• Second, the learner tries to reconstruct specific parts of the flight by stating what could have, or should have, been done differently. In the directional control example, the student might note that more rudder pressure would have eliminated the problem.
  • Third, the learner takes a step back to reflect on the flight as a whole. A good take away from this part of the post flight debriefing is to verbalize the most important lessons learned from this particular flight.
  • Fourth, the learner seeks to redirect today’s thinking and learning to the next lesson. For instance, the goal might be to take specific control actions to improve directional control on the ground and altitude control during the flight.

If your instructor doesn’t use this technique, you may want to suggest it. A good instructor is always open to new ideas and techniques, but if you are not comfortable with the idea of teaching the teacher, there is nothing to prevent you from independently running the 4-R collaborative critique at the end of each training flight. The point is to develop judgment by providing a structured framework for paying attention, assessing the situation, and validating your perceptions.

Seek Out Scenario-Based Training

Another way to develop judgment is to train like you plan to fly. If you are learning to play the piano, there will certainly be times when you can learn from practicing individual notes and scales. The goal, though, is to learn to play songs. Learning to fly has a few things in common with learning to play a musical instrument. The maneuvers you learn — starting with the four fundamentals of straight and level flight, climb, turns, and descents — are like notes and scales. Knowing how to fly the maneuvers according to the requirements of the Practical Test Standards, or PTS, is very important. But operating safely in the real world requires not only rearranging the basic maneuvers to accomplish the trip or mission you intend to fly, but also flying them in the context of real world operational pressures and constraints.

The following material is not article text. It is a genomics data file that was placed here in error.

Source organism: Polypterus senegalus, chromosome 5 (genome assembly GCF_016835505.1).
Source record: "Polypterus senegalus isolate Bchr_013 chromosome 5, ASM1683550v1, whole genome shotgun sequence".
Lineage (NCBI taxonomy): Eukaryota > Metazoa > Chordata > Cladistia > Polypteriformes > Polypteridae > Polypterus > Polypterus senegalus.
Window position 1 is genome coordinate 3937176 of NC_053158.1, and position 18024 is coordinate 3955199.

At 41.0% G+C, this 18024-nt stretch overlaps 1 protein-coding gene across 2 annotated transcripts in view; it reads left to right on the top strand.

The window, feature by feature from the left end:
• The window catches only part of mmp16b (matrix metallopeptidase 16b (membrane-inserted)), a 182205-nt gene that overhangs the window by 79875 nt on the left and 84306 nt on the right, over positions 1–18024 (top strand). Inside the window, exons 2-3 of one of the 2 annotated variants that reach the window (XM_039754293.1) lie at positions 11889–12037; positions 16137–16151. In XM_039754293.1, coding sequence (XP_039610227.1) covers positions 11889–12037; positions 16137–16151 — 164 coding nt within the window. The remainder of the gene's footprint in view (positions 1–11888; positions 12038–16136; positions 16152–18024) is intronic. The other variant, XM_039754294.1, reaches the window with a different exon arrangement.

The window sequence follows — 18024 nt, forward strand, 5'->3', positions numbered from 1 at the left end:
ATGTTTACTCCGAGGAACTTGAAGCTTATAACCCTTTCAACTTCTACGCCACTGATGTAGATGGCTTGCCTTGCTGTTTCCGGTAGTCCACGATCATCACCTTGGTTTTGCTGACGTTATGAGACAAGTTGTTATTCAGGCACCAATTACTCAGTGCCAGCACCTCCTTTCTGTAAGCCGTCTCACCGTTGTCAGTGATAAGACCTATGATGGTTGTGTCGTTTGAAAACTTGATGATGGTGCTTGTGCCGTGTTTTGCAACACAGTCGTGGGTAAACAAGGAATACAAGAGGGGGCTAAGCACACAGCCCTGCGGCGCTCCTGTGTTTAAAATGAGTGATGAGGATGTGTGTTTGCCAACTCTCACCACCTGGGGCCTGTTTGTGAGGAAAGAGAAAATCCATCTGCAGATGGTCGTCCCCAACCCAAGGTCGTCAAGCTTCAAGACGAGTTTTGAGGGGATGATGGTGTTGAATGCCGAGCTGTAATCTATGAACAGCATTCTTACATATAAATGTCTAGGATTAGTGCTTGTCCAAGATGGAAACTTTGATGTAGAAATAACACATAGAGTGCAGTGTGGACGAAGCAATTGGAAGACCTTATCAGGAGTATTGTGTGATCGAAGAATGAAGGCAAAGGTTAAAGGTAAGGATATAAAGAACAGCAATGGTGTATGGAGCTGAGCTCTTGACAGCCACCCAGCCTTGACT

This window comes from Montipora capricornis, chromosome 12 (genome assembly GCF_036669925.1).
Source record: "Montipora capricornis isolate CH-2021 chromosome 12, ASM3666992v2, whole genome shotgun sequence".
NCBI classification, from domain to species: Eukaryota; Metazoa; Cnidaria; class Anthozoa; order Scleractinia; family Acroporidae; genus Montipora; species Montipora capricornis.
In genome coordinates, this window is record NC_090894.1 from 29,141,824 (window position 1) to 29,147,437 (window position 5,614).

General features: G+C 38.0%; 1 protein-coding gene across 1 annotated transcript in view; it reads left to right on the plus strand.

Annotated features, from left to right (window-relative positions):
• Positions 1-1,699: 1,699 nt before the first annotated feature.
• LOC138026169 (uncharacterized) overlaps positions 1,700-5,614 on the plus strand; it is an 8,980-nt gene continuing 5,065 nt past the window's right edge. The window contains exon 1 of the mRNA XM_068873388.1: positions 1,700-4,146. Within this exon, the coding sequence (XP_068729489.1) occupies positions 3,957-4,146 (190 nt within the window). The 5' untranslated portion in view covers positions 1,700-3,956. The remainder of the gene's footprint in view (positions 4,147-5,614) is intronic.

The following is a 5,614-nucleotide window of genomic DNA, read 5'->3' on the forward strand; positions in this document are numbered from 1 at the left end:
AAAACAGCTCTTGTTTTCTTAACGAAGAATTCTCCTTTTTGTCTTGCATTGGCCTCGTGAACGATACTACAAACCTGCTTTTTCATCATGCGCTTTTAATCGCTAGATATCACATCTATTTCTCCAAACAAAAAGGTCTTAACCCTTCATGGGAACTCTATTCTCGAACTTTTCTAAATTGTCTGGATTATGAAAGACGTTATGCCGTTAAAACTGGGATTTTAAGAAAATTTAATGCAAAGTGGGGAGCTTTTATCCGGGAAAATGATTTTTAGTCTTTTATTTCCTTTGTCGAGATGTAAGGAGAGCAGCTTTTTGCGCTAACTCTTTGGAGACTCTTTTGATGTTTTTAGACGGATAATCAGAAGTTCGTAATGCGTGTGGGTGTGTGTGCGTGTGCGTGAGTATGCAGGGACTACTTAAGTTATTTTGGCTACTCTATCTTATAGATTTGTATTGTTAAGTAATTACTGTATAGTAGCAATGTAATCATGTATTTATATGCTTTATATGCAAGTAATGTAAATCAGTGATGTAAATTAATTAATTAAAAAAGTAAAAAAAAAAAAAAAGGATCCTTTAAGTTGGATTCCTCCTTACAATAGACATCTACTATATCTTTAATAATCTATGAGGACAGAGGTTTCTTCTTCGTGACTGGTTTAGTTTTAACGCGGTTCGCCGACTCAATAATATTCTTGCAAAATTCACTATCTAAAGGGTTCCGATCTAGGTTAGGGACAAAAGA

That’s the reason for the emphasis on scenario based or SBT. Scenario-based training is a training system that uses highly structured scripts of real world experiences to meet flight training objectives in an operational environment. There are several key words in this definition. First, SBT is a training system. That means that the SBT concept is integrated into all phases of flight training; it isn’t an activity for just one lesson or for part of a lesson. Second, SBT uses real world experiences. Instead of teaching maneuvers in the abstract, the idea is to put them into a real world context. Third, the experiences take place in the real world operational environment.

SBT promotes the development of judgment and decision-making by including the kind of consequences or external pressures that the pilot will inevitably face outside the training environment. The beauty of scenario-based training is that it puts the traditional PTS tasks in the context of missions that mimic the kind of flying you will actually do.

To be an effectively engaged flight training student, you might use the SBT approach to planning your dual and solo cross-country flights. For example, cross-country flight training can be structured as planning for a family vacation that you might really want to take in an airplane. The importance of comprehensive flight planning becomes very real when you have to put it in specific terms: how many people and how many bags can be carried and how they must be loaded. In another example, the turns-around-a-point maneuver might be a lot less abstract and academic if you think of it as an aerial photography mission.

The real world operational environment leads to another important benefit of SBT: Pilots who train with SBT more quickly develop the habit of carefully and thoughtfully considering all aspects of the flight as it progresses. They also learn the critical skill of making, and carrying out, realistic contingency plans to deal with unexpected events, one thing we can always expect to see on any given flight.

To sum up, let’s go back to the piano analogy. The traditional approach to flight training and testing is more like a piano recital, in which you work to perfect a specific and known arrangement. But real life flying is more like taking requests at a party. The party guests aren’t going to be interested in hearing you play scales, no matter how proficient you are in playing them. And the real life operational environment is not going to let you fly very long if you don’t know how to use your judgment to fly in accordance with the complex and sometimes conflicting demands of weather, passengers, mission requirements, and other factors.

If you are a current or recently graduated student pilot with tips to share on how to make training more efficient and effective, we’d love to hear them.

Susan Parson is a Special Assistant in the FAA’s Flight Standards Service and editor of FAA Safety Briefing. She is an active general aviation pilot and flight instructor.